These are the kinds of issues that will threaten any British brand development programme and unless someone wakes up pretty quickly and recognises that we ARE building a brand and therefore need to follow the appropriate process, we are destined to failure once again.  That means someone (Dave will do) having a clear picture of what Brand Britain looks like and starting with the mother of all internal marketing campaigns that will bring the public sector and government puppet masters into line behind the concept.  The public are motivated, the players are listening and we’re unlikely to find ourselves with a better promise of success for a brand building venture than now this side of World War Three.

Brand Britain or Big Society. Could Cameron use some marketing expertise?

It may be another word for the kind of national service the countries of Central and Eastern Europe have only recently abandoned, but it seems to me that David Cameron’s “Big Society” idea is missing a basic ingredient for success.

Those who have followed my comments on National Branding in the past will understand where I am coming from on this.  I’m all in favour of a self-supporting society and a move away from the nanny state that far too many of us have grown to rely on, but are those who are driving the Big Society initiative seeing it as a step towards Brand Britain or reliant on it?  My feeling is that in order to get there you have first to nurture a feeling of belonging among the populous and, judging from the debates on the Big Society that are currently taking place, this just isn’t there and the media are doing their usual best to divide us still further.

I see there are a number of facets to the Big Society.  There’s the need for us to stand on our own feet as individuals again, there’s the need to cut the cost of the services and resources that have supported the lazy and over reliant among us and there’s the belief that by focussing on community and encouraging people to participate, society and our nation can begin to realise the many opportunities that a community mindset opens up.  However, government is missing far too many opportunities to “big up” British and Brits’ achievements and, as I have said before, this is a key component of any Brand Britain development programme.

If I am reading Dave’s agenda right, I can’t see anybody grabbing and managing this initiative nor can I see what is being done, apart from a lot of talk (which has its place, of course) to get everyone on the same page.  If the “Big Society” is, after all just a money-saving scheme, then David Cameron is surely missing the bigger trick?  Anyway, ultimately it won’t work, because the people who are supposed to be implementing the programme at local level have neither the skills or experience to make the right judgements or the motivation that a real Brand Britain campaign would provide.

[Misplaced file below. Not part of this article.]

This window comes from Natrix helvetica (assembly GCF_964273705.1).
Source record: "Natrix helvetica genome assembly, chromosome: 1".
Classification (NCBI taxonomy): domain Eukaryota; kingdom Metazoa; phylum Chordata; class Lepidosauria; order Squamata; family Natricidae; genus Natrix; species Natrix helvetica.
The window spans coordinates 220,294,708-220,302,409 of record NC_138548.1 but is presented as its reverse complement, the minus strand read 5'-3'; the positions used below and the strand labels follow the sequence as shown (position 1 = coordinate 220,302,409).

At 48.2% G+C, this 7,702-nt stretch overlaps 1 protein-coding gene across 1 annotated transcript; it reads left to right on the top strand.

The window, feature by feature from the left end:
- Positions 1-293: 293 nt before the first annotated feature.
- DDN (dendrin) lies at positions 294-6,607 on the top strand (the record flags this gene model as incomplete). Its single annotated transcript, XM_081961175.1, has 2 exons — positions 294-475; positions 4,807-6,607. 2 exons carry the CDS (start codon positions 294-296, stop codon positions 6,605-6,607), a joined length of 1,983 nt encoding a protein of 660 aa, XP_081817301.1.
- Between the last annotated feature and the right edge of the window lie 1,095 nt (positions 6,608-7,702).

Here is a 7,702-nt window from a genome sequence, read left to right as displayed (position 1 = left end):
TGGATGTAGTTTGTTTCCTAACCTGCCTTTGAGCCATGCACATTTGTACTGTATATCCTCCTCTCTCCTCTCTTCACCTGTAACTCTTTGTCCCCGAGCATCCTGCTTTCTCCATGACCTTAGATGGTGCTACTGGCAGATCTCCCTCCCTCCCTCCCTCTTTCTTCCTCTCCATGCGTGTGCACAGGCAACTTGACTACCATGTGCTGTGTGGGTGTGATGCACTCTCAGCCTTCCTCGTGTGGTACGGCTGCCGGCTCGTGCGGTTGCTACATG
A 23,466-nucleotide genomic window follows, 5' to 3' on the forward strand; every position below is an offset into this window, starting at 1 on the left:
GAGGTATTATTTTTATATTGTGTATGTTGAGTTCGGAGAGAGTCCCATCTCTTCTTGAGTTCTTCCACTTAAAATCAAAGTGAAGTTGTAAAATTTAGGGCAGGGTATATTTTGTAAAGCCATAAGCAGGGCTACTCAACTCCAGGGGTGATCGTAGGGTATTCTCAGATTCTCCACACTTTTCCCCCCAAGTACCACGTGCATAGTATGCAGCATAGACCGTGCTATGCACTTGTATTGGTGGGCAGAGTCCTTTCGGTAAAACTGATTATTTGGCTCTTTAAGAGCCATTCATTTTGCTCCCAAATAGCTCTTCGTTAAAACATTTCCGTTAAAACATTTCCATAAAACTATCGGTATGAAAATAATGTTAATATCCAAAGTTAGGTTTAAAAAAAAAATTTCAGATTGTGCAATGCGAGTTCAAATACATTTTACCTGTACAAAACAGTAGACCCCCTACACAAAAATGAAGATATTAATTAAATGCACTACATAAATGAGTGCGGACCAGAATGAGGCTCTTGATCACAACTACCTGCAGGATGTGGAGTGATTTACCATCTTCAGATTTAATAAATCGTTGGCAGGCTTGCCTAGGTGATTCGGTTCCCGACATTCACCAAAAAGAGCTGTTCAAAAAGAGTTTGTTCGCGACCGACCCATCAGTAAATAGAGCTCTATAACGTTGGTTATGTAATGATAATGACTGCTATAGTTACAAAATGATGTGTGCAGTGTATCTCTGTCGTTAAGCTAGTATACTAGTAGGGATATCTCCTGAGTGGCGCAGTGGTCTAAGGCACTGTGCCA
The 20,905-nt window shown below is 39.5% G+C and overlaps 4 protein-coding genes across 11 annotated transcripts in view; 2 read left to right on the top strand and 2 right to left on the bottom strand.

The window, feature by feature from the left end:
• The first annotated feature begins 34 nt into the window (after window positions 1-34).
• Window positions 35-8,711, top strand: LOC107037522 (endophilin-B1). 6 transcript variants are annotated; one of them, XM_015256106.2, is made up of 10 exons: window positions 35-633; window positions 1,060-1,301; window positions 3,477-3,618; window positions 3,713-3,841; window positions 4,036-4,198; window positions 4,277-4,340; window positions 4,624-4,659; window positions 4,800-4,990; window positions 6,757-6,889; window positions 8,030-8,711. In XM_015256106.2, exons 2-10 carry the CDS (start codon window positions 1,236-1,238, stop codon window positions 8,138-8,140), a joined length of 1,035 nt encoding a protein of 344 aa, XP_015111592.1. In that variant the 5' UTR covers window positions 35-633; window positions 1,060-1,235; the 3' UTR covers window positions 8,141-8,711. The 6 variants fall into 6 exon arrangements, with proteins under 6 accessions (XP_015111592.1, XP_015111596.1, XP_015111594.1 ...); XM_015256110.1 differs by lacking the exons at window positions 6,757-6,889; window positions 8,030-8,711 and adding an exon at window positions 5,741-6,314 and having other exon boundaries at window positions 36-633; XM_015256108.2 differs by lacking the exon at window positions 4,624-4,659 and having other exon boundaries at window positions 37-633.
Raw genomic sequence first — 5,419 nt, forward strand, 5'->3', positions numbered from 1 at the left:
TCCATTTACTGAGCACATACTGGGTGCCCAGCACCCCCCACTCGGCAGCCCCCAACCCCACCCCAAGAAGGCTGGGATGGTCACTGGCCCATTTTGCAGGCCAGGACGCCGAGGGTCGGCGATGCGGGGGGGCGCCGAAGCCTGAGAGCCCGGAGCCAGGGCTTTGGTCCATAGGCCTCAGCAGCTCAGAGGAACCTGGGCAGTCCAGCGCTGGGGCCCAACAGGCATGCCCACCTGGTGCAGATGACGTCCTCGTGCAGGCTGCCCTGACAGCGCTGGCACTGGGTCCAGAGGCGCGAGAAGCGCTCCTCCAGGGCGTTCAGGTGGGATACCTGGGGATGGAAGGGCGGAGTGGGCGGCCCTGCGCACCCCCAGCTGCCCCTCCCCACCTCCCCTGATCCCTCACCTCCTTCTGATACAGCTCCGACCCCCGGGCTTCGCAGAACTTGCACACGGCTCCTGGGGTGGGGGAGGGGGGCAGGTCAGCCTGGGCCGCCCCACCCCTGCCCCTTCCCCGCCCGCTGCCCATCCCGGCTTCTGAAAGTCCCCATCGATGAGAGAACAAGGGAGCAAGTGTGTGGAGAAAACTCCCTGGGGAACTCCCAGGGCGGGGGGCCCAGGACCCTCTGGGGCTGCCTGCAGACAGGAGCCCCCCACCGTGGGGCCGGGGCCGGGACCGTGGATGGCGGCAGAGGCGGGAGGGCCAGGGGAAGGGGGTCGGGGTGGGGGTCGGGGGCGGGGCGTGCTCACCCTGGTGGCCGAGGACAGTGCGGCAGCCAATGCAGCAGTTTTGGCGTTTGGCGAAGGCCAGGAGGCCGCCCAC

Cameron and the Tories may have come closer than previous governments to getting this kind of campaign right, but we need a whole lot more internal marketing and brand-building to be brought to bear if the Big Society is going to be the really worthwhile initiative I hope and believe was the intention.

The disappointing reality of Twitter

Twitter is a great tool when used creatively, but, don’t forget, it’s just medium like any other and the same rules apply.  There are a few brands that really work social networking and a few celebrities who bolster their brand by entertaining us in this new media space, but I find the majority of tweeters, in reality (because I think Twitter brings out the “real” in everybody) a bit of a let-down.  So, while we marketers push our clients into social networking, I can’t help wondering whether this isn’t a bit like giving a firearm to a toddler.

Quite smart people fail to fully understand what they are doing with Twitter.  For instance, I decided to follow the dragons from the TV series Dragons Den.  After all, they are accomplished business people so my expectation – reasonable I think – was that I might pick up a few business insights and maybe the inside track of a few Dragon’s Den stories.  How wrong could  I have been?  I can live with the fact that Deborah Meaden hasn’t used her profile.  At least she isn’t wasting my time or contradicting her on-screen brand persona.  Theo Paphitis started Tweeting, but gave up after a week.  Probably too busy counting his money – fair enough!  While James Caan seems to have grasped the golden rule of Twitter – If you haven’t got anything to say, shut up! Peter  Jones and Duncan Bannatyne, in contrast, must have done untold damage to their personal brands (although my guess is that Peter Jones’s brand equity had already been drastically diminished by his appearance on that ghastly TV commercial for insurance or something) by resorting to a drawn-out and vulgar public game of  one-upmanship – a constant barrage of claims and counter claims about whose holiday was most lavish and who had the most money.  A mistake on so many levels and very much in the realm of failing to deliver their brand promise, which, as any marketer knows, is the number one no-no for any brand.

You might argue that Stephen Fry, raconteur, wit and professional twit, has less to lose.  I’d expected a few one-liners maybe, clever use of 140 characters and elegant satire from him, but instead when opening my Twitter home page I was greeted each day with a torrent of meaningless and undecipherable text-speak, all from him.  I quickly “unfollowed”.

The BBC newsreader, presenter and journalist Susanna Reid might fall toward the “homely” end of the newsperson scale, but for heaven’s sake, a morning TV presenter is supposed to be smart.  On Twitter she appears decidedly dippy and spent three days last week canvassing advice on how to set up her i-Pad – hardly the place to get into a long forum-type discussion and definitely not one where a serious newsperson should be seen struggling with household appliances.  Very much out-classed by her co-presenter Sian Williams, who, at least, sticks to business.